River Dolphins: A Glance At Freshwater Cetaceans

On September 24, 2014 by Tim Newman

Amazon River Dolphin

River or Freshwater Dolphins (Platanistidae); Amazon River, Brazil

This particular freshwater dwelling mammal persists in the Orinoco, Amazon and Araguaia/Tocantins River systems of Brazil, Peru, Bolivia, Ecuador, Colombia, and Venezuela. They’re not considered endangered but at the same time no one is too sure how many of them there are.

River Dolphin Amazon Pink saying hello

Also known as the boto, this river dolphin is the largest freshwater cetacean in the known Universe. The long-beaked boto has non-fused vertebrae giving it much more flexibility than your average salt loving dolphin, this assists them in navigating through submerged forests. Their colour can range from dishwater grey through to carnation pink, which is nice.

River Dolphin Amazon Pink jumping

The Amazon River dolphin competes with humans for the same fish species, this causes a spot of bother between tribes people and the watery mammals. The species is protected but that doesn’t stop them getting caught in the nets, the humans get jazzed off about it too because they ruin their nets and they don’t even get the benefit of using the beast they caught. Some fishermen do kill the dolphins of course, and they use them as bait to catch the fish they are legally allowed to eat.

Boto, or Amazon River Dolphin (Inia geoffrensis) WILD, Rio Negro

Mekong Irrawaddy Dolphin

River Dolphin Mekong Irrawaddy jumping

I saved the best for last, or the weirdest looking at the very least. I had the pleasure of seeing one of these Mekong dolphins for myself whilst visiting the Mekong delta in Laos, admittedly it was about a mile away, but it still counts.

Unlike the rest of the freshwater dolphins we’ve seen today these guys pretty much have no snout at all, their heads sort of resemble bowling balls don’t they? This odd visage makes sense when you learn that they’re more closely related to killer whales than other dolphins.

The Irrawaddy dolphin moves at a relaxed pace and is thought to capture fish by sucking them into its mouth like a Dyson.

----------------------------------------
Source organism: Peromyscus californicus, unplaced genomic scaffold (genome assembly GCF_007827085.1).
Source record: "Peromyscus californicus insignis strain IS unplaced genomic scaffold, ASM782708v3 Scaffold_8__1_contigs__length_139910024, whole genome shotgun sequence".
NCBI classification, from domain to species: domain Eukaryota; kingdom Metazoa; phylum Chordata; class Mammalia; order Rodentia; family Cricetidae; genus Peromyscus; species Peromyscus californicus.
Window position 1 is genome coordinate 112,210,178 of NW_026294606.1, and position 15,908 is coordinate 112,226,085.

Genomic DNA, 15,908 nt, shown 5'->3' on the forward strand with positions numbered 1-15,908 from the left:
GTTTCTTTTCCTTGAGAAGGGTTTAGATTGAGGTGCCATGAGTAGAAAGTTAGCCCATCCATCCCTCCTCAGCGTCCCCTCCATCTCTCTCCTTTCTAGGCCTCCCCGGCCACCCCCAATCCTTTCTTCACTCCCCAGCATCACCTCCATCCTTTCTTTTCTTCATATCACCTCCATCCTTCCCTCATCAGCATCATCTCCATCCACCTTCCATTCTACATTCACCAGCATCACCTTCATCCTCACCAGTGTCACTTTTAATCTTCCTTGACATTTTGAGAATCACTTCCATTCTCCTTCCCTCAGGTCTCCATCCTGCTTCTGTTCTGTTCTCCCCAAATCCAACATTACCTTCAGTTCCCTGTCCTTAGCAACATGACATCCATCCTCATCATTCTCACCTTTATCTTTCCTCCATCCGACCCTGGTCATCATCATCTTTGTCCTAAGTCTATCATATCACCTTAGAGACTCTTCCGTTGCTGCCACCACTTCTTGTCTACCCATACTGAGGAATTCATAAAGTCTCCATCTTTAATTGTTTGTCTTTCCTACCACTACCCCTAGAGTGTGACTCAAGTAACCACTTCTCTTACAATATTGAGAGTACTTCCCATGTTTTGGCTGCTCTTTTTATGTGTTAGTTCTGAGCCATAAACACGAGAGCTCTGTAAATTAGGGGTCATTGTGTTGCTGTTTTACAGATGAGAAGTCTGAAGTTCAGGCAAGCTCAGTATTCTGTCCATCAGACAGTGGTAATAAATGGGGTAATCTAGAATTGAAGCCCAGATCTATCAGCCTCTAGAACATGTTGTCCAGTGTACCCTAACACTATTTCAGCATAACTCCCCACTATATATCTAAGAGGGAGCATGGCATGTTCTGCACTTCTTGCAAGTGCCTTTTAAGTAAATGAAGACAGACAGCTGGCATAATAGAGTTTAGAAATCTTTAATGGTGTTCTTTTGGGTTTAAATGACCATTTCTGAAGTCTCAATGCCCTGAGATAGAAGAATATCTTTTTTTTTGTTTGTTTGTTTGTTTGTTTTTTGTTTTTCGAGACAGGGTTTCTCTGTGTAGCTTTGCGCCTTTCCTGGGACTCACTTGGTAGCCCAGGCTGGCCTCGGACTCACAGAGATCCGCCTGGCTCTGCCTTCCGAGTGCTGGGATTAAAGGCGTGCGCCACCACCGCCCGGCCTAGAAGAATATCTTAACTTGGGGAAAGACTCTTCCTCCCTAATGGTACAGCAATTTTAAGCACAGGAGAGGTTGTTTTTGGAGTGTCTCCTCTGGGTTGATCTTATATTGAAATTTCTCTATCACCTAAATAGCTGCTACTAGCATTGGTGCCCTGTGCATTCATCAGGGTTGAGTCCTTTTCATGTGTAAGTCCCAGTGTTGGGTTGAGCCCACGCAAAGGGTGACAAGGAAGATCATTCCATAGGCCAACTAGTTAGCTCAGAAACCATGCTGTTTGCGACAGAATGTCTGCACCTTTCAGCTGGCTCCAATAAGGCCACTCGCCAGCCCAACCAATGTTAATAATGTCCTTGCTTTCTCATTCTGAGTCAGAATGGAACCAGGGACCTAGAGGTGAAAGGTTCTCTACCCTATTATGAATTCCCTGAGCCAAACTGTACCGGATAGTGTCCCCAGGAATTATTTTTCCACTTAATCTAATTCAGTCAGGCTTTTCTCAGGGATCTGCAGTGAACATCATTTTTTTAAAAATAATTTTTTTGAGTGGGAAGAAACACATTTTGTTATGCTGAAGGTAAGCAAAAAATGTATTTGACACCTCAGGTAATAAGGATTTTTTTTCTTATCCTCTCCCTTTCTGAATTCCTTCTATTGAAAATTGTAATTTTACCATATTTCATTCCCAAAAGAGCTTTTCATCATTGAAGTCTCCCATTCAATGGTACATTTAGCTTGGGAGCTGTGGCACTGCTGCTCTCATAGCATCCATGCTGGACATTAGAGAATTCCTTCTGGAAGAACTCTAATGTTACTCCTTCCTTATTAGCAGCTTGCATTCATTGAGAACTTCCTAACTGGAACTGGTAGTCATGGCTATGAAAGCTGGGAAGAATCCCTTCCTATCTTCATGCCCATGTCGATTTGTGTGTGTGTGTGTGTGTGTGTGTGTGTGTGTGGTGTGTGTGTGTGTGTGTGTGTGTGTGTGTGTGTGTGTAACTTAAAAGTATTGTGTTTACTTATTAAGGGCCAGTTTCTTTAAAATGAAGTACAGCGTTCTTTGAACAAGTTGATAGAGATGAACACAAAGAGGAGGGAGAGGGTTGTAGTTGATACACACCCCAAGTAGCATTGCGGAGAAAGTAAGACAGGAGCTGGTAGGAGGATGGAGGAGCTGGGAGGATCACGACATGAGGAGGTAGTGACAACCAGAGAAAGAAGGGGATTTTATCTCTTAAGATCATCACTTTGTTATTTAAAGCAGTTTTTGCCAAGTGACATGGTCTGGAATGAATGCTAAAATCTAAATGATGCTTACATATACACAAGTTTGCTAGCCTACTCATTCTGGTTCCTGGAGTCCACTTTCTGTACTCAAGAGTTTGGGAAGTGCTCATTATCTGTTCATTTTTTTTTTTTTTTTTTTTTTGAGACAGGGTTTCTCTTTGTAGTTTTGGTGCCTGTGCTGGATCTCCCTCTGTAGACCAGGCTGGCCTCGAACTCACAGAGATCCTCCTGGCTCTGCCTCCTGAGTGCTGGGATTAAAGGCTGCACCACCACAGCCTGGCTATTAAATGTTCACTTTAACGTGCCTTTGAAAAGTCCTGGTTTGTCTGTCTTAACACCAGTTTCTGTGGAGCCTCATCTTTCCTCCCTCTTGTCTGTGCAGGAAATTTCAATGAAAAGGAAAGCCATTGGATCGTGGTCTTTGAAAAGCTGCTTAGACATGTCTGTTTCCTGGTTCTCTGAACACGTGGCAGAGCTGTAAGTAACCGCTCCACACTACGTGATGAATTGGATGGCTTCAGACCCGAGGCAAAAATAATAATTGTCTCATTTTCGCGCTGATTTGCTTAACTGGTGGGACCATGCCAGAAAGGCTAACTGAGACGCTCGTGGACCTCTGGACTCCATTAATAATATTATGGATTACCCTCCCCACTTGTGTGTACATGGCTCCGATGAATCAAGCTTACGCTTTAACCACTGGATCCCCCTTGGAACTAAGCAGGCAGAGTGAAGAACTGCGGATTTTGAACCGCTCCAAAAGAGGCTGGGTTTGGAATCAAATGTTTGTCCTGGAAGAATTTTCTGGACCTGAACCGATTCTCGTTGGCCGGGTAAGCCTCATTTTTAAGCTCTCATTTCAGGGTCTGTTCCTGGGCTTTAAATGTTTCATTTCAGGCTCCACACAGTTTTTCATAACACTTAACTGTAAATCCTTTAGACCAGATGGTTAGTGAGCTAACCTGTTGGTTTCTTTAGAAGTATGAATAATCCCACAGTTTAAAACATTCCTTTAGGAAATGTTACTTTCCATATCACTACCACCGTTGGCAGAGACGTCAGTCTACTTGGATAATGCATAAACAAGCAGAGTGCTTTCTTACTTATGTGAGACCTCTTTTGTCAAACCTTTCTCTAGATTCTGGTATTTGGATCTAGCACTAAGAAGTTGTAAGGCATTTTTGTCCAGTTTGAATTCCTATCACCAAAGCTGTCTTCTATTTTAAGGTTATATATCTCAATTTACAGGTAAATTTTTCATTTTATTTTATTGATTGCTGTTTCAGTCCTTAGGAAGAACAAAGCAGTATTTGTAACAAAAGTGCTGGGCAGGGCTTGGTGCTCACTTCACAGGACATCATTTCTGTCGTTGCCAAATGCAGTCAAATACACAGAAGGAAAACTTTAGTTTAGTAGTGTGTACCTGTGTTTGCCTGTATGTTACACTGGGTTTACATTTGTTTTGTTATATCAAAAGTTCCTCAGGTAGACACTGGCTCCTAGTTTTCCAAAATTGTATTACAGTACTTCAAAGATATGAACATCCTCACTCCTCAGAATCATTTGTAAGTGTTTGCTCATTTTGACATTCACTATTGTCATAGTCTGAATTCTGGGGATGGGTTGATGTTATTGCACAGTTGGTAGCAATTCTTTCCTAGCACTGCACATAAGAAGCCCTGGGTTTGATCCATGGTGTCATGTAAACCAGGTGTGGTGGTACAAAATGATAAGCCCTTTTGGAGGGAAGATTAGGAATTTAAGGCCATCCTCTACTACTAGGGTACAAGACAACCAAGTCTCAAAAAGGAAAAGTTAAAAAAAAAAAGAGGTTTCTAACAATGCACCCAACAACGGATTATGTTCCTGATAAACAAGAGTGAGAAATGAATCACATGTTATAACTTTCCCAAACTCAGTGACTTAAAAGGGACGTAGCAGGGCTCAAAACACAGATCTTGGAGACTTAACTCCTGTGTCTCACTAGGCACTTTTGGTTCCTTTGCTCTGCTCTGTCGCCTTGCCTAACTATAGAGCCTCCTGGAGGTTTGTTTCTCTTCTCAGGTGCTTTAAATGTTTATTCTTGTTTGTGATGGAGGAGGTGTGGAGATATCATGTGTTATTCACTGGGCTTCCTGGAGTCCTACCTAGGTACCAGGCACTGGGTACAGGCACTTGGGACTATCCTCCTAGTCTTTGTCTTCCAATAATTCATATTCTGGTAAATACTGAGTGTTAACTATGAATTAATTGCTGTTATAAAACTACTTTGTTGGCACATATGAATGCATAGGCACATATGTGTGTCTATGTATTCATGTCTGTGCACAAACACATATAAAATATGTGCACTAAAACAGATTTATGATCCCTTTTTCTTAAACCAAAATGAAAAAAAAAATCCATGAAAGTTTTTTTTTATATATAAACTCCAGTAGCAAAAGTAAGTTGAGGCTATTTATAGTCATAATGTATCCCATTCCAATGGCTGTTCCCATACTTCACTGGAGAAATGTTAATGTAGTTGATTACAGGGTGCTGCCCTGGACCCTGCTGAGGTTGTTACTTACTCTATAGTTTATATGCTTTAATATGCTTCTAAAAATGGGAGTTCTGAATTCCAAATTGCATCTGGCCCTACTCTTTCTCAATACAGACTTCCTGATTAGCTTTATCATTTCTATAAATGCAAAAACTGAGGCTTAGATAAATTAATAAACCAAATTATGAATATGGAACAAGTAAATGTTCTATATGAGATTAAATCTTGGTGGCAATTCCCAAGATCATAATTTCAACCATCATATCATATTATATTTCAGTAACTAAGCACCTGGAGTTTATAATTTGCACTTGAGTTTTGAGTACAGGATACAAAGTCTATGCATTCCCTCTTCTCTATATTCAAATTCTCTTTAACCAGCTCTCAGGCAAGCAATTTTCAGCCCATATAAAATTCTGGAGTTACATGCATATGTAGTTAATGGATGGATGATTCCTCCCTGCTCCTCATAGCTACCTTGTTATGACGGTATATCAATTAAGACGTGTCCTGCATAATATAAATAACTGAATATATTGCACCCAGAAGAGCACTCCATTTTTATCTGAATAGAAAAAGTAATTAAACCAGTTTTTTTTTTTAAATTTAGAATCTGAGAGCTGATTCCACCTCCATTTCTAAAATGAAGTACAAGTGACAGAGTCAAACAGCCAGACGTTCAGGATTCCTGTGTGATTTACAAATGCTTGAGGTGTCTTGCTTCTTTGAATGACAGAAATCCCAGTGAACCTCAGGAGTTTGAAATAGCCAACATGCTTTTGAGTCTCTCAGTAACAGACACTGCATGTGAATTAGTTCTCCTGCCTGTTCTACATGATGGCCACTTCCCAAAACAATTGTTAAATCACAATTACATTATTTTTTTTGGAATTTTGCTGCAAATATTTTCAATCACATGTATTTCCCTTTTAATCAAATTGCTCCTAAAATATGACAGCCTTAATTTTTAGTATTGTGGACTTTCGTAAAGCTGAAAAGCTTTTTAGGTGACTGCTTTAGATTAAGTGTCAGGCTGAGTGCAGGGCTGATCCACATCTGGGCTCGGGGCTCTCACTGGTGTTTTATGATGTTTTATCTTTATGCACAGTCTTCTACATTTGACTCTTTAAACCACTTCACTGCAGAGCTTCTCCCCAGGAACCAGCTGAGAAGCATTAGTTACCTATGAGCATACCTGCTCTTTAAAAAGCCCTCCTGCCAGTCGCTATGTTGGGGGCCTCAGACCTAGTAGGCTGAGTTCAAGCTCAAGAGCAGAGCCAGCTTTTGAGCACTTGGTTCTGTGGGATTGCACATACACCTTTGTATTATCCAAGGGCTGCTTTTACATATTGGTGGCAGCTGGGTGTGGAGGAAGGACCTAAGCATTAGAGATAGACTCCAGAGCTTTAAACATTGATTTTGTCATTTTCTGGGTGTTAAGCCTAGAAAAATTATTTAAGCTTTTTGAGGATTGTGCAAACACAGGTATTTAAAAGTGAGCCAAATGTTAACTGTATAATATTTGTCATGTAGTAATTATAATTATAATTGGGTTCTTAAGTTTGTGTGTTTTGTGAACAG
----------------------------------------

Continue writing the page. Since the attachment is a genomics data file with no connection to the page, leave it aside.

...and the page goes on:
River Dolphin Mekong Irrawaddy jumping x2

Humans seem to have had a mutually useful relationship with the Irrawaddy for centuries. Fishermen in India remember a time when they would literally call out to the dolphin asking them to herd fish into their nets. Similar stories are reported in Burma so there must be something in it, the dolphins would be rewarded with fish for their services.

An 1879 report indicated legal claims were frequently brought into native courts by fishermen who wished to recover a share of the fish from the nets of a rival fisherman which the plaintiff’s dolphin was claimed to have helped fill.

River Dolphin Mekong Irrawaddy saying hello

The Irrawady has a pretty large hunting ground that extends from the Bay of Bengal to New Guinea and the Philippines but there’s not a thriving population, they’re pretty rare and on the decline. Technically they aren’t considered a true river dolphin because they mainly stick to brackish water. I’ve still included them here though because they look so odd.

I’ll leave you with this picture of a finless freshwater porpoise. They’re the only species of porpoise that lives in fresh water and they are super ultra endangered. Each individual that dies is another nail in the coffin of the freshwater porpoise. This photo should NOT be funny, but the corpse’s wry smile tickled me… it’s like he’s thinking “don’t worry, I’ll let her cry for a few more minutes and then I’ll tell her I’m only messing”…

finless freshwater porpoise WOMAN CRYING

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